Maximal myocardial blood flow is enhanced by chronic hypoxemia in late gestation fetal sheep

M. D. Reller, M. J. Morton, G. D. Giraud, D. E. Wu, K. L. Thornburg

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Abstract

The measurement of maximal myocardial blood flow gives information about the total cross-sectional area of the coronary resistance vessels. During a continuous left atrial infusion of adenosine (60 μg · kg-1 · min-1), maximal myocardial blood flow was measured in 4 fetuses hypoxemic for a minimum of 5-8 days (pH = 7.33 ± 0.01, arterial PCO2 = 49.8 ± 4.2 Torr, arterial PO2 = 16.1 ± 1.3 Torr, and arterial concentration of O2 = 5.3 ± 1.2 ml/dl). These data were compared with an identically instrumented group of normoxemic fetuses (n = 7) following the same study protocol (pH = 7.38 ± 0.02, arterial PCO2 = 43.1 ± 3.8 Torr, arterial PO2 = 19.8 ± 2.0 Torr, and arterial concentration of O2 = 7.9 ± 1.0 ml/dl) (P < 0.05). At comparable arterial pressures, the maximal myocardial flow (ml · min-1 · 100 g tissue-1) for hypoxemic vs. normoxemic fetuses was 974 ± 273 and 630 ± 181 for the total myocardium, 986 ± 367 and 602 ± 192 for the left ventricular free wall, 1,025 ± 346 and 614 ± 178 for the septum, and 1,231 ± 274 and 757 ± 269 for the right ventricular free wall, respectively (P < 0.01). These data suggest that hypoxemia in the fetus can significantly alter the coronary vascular bed, which, if confirmed, would represent an important adaptation in the developing fetus.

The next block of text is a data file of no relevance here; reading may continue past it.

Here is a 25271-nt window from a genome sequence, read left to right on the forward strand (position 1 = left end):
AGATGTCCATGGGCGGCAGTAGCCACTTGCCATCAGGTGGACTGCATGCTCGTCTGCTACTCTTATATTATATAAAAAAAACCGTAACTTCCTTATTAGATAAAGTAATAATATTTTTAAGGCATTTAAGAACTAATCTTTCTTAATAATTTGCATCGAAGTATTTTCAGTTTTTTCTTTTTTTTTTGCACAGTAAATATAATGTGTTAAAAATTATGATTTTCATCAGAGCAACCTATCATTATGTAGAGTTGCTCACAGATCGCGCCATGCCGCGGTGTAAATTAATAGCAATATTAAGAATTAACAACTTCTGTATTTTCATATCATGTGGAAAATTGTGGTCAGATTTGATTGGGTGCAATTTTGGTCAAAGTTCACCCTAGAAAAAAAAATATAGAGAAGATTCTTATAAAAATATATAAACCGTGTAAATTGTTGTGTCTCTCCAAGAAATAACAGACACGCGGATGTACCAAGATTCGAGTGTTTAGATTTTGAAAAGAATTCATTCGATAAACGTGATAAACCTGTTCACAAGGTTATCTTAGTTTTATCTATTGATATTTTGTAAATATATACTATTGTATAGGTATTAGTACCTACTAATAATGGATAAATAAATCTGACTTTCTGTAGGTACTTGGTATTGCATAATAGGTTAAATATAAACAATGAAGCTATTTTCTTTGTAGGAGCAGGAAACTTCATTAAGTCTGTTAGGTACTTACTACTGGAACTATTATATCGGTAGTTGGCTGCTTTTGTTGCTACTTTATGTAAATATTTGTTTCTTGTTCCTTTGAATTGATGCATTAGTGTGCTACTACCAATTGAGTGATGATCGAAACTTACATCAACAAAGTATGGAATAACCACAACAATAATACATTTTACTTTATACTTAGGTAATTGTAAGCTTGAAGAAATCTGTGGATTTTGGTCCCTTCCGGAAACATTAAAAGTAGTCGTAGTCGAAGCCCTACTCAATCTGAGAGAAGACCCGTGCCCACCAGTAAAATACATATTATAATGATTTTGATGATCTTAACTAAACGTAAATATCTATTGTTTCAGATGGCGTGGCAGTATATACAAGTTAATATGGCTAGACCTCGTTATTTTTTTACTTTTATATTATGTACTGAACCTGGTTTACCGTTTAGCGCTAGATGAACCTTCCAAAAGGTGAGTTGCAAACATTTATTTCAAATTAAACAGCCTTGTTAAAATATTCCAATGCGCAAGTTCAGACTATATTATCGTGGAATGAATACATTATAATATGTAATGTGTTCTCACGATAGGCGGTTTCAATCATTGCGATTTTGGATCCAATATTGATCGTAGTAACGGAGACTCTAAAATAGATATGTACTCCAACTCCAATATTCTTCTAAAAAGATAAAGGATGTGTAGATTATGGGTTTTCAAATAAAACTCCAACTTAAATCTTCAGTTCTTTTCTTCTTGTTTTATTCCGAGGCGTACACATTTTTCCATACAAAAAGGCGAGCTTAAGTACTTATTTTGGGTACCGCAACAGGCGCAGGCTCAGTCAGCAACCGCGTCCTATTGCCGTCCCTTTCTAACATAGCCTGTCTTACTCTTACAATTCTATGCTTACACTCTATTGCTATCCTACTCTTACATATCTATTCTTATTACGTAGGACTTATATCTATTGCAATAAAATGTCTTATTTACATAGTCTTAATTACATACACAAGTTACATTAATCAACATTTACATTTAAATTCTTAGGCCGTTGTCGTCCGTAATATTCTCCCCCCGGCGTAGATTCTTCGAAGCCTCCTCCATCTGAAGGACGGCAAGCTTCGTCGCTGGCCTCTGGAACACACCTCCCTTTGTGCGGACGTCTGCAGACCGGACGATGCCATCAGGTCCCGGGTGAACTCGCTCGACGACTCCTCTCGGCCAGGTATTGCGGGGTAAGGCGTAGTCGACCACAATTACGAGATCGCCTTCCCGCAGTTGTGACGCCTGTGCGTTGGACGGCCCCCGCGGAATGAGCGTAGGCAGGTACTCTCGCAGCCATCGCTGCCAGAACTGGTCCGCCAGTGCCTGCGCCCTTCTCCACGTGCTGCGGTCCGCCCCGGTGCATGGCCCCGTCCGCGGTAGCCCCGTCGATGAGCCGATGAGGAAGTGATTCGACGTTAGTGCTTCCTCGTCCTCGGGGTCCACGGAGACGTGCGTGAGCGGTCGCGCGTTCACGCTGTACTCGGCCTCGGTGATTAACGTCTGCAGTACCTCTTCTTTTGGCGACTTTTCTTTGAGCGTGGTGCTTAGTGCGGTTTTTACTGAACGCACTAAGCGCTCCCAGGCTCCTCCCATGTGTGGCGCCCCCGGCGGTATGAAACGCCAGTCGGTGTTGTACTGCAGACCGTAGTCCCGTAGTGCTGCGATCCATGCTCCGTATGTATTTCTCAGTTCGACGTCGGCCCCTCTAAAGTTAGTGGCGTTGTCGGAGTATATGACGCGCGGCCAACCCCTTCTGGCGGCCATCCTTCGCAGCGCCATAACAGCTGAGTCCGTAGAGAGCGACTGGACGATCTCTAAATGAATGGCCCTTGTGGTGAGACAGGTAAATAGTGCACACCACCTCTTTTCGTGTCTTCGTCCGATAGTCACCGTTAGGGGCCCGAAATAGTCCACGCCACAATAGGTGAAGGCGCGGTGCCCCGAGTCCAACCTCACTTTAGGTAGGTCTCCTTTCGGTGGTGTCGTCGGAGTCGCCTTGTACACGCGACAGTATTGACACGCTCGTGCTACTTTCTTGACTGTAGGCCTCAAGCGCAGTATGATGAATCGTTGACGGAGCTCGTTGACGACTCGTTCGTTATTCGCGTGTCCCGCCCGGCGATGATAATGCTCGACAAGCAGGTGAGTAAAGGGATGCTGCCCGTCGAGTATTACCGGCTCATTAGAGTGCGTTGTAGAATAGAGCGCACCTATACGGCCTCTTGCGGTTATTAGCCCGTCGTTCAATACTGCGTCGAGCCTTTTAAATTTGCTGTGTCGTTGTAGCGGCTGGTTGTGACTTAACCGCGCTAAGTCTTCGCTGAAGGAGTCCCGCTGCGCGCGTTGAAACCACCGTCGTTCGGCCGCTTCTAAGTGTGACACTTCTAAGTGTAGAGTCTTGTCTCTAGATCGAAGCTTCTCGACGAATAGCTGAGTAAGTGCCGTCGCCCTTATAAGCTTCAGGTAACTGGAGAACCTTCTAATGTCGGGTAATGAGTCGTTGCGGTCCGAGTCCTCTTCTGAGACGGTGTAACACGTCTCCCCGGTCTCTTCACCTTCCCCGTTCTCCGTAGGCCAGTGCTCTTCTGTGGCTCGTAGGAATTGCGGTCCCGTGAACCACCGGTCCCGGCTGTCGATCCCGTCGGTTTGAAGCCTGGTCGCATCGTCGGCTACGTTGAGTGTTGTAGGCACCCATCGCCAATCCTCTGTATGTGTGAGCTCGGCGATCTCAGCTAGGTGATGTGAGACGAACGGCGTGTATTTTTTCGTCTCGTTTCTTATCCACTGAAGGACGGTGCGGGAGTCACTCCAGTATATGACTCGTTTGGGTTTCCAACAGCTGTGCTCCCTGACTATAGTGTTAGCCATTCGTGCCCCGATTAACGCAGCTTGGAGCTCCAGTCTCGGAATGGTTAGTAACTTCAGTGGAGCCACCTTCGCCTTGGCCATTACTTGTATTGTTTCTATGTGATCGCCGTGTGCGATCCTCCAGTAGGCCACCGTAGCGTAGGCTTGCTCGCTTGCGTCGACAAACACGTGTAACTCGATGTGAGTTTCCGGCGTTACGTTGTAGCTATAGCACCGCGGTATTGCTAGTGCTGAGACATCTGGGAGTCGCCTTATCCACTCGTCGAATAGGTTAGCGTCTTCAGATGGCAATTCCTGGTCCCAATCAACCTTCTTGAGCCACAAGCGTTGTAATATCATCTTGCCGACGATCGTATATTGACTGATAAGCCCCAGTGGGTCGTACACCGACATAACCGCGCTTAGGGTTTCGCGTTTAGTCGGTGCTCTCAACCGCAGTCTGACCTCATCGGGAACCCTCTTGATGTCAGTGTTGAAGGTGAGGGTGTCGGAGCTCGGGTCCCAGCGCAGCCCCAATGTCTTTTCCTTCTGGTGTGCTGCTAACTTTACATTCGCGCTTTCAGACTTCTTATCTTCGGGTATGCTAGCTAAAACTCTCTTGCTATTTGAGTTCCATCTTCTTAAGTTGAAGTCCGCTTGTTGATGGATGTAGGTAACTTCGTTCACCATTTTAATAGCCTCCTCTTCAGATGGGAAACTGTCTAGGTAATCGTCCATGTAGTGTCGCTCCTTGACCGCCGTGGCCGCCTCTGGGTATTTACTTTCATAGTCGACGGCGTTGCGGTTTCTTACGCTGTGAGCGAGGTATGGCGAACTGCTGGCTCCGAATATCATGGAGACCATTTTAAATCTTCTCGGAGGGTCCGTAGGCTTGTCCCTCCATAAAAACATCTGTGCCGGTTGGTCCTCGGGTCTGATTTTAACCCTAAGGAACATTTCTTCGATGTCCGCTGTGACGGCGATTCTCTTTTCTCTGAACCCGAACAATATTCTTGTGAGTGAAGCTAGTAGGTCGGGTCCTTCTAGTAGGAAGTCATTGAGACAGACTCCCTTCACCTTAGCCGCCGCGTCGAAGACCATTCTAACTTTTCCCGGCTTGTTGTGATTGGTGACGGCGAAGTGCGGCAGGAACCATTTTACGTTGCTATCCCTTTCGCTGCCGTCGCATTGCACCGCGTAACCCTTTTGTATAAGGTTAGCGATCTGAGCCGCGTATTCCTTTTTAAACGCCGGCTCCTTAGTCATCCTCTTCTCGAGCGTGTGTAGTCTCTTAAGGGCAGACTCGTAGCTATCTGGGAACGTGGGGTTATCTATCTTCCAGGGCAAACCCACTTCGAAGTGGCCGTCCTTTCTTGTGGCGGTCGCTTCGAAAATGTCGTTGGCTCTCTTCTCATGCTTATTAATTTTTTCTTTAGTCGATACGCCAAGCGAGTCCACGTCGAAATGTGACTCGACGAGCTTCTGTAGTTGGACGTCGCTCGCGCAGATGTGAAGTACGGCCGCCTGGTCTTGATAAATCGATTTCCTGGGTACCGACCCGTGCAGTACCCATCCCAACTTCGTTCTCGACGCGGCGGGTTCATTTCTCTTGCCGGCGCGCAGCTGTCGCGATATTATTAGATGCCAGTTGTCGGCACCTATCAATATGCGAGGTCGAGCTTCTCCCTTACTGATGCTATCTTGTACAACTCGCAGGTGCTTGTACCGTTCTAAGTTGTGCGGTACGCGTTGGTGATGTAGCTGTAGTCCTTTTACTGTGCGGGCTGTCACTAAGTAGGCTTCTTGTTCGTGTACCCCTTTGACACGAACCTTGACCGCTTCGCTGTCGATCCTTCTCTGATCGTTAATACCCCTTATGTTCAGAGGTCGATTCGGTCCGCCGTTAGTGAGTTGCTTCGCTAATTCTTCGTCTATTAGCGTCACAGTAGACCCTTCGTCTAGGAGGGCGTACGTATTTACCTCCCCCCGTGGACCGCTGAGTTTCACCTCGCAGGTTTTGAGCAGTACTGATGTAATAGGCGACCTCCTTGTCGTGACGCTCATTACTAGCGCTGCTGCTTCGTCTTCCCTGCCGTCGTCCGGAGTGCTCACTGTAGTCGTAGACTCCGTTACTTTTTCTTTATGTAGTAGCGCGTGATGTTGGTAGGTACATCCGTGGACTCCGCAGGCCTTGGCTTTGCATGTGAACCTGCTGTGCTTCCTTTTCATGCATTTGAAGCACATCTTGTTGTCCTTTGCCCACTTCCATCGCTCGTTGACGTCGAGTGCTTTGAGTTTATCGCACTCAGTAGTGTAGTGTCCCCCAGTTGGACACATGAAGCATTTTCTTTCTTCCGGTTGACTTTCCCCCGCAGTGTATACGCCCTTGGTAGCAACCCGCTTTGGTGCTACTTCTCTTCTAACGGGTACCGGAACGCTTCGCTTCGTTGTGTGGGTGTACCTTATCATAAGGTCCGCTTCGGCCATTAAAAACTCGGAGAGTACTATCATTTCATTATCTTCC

Original languageEnglish (US)
Pages (from-to)H1327-H1329
JournalAmerican Journal of Physiology - Heart and Circulatory Physiology
Volume263
Issue number4 32-4
StatePublished - Jan 1 1992

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Keywords

  • adenosine
  • coronary flow
  • fetus

ASJC Scopus subject areas

  • Physiology
  • Cardiology and Cardiovascular Medicine
  • Physiology (medical)

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